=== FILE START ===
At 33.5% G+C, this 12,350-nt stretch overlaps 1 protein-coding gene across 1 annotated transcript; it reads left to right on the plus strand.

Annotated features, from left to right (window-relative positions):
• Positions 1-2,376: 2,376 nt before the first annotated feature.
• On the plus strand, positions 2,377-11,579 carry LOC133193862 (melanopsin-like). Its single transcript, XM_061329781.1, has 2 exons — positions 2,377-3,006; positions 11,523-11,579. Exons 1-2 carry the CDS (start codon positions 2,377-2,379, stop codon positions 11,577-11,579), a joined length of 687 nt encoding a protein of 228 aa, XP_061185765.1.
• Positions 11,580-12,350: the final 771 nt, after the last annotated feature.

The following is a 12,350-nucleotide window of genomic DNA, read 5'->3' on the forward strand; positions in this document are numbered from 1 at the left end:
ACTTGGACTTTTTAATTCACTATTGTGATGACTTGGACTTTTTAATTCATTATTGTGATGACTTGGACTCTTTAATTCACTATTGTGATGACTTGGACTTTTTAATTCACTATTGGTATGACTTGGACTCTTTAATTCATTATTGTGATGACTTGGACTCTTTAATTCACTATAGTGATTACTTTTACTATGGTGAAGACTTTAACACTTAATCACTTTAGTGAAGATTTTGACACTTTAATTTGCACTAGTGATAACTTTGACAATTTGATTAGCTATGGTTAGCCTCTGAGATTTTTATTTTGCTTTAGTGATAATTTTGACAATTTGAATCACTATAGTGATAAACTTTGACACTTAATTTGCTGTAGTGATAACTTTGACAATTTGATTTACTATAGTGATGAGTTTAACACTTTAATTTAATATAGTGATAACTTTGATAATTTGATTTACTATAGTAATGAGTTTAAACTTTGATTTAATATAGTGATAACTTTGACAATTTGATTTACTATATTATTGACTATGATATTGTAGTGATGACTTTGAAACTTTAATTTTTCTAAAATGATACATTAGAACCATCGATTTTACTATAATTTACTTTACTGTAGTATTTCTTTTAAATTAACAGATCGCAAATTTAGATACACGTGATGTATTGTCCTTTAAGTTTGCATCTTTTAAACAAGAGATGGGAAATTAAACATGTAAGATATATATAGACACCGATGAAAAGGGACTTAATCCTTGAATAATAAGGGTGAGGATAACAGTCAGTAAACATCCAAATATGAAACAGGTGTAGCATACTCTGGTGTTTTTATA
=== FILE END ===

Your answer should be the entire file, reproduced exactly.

At 33.5% G+C, this 12,350-nt stretch overlaps 1 protein-coding gene across 1 annotated transcript; it reads left to right on the plus strand.

Annotated features, from left to right (window-relative positions):
• Positions 1-2,376: 2,376 nt before the first annotated feature.
• On the plus strand, positions 2,377-11,579 carry LOC133193862 (melanopsin-like). Its single transcript, XM_061329781.1, has 2 exons — positions 2,377-3,006; positions 11,523-11,579. Exons 1-2 carry the CDS (start codon positions 2,377-2,379, stop codon positions 11,577-11,579), a joined length of 687 nt encoding a protein of 228 aa, XP_061185765.1.
• Positions 11,580-12,350: the final 771 nt, after the last annotated feature.

The following is a 12,350-nucleotide window of genomic DNA, read 5'->3' on the forward strand; positions in this document are numbered from 1 at the left end:
ACTTGGACTTTTTAATTCACTATTGTGATGACTTGGACTTTTTAATTCATTATTGTGATGACTTGGACTCTTTAATTCACTATTGTGATGACTTGGACTTTTTAATTCACTATTGGTATGACTTGGACTCTTTAATTCATTATTGTGATGACTTGGACTCTTTAATTCACTATAGTGATTACTTTTACTATGGTGAAGACTTTAACACTTAATCACTTTAGTGAAGATTTTGACACTTTAATTTGCACTAGTGATAACTTTGACAATTTGATTAGCTATGGTTAGCCTCTGAGATTTTTATTTTGCTTTAGTGATAATTTTGACAATTTGAATCACTATAGTGATAAACTTTGACACTTAATTTGCTGTAGTGATAACTTTGACAATTTGATTTACTATAGTGATGAGTTTAACACTTTAATTTAATATAGTGATAACTTTGATAATTTGATTTACTATAGTAATGAGTTTAAACTTTGATTTAATATAGTGATAACTTTGACAATTTGATTTACTATATTATTGACTATGATATTGTAGTGATGACTTTGAAACTTTAATTTTTCTAAAATGATACATTAGAACCATCGATTTTACTATAATTTACTTTACTGTAGTATTTCTTTTAAATTAACAGATCGCAAATTTAGATACACGTGATGTATTGTCCTTTAAGTTTGCATCTTTTAAACAAGAGATGGGAAATTAAACATGTAAGATATATATAGACACCGATGAAAAGGGACTTAATCCTTGAATAATAAGGGTGAGGATAACAGTCAGTAAACATCCAAATATGAAACAGGTGTAGCATACTCTGGTGTTTTTATA